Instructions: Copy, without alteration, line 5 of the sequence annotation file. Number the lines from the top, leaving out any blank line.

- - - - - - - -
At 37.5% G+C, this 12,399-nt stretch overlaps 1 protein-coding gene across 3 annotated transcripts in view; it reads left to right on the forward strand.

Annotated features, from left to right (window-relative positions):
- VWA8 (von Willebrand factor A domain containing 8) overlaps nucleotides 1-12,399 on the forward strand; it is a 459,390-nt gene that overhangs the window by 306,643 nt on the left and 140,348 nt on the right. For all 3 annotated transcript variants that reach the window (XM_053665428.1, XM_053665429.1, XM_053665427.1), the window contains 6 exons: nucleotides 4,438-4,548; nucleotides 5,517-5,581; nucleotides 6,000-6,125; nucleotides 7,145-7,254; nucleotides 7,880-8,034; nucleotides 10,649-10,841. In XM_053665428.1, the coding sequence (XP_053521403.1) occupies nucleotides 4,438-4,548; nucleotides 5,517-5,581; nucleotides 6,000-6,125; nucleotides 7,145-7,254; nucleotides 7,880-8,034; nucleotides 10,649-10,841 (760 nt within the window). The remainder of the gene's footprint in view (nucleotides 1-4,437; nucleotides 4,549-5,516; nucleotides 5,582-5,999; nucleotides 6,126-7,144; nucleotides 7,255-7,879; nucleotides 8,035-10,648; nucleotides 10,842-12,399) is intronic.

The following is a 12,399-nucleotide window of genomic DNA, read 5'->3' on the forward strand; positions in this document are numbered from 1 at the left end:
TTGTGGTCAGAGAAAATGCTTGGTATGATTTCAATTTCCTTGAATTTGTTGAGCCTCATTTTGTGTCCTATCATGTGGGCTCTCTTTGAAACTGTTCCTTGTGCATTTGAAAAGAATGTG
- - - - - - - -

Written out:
TTGTGGTCAGAGAAAATGCTTGGTATGATTTCAATTTCCTTGAATTTGTTGAGCCTCATTTTGTGTCCTATCATGTGGGCTCTCTTTGAAACTGTTCCTTGTGCATTTGAAAAGAATGTG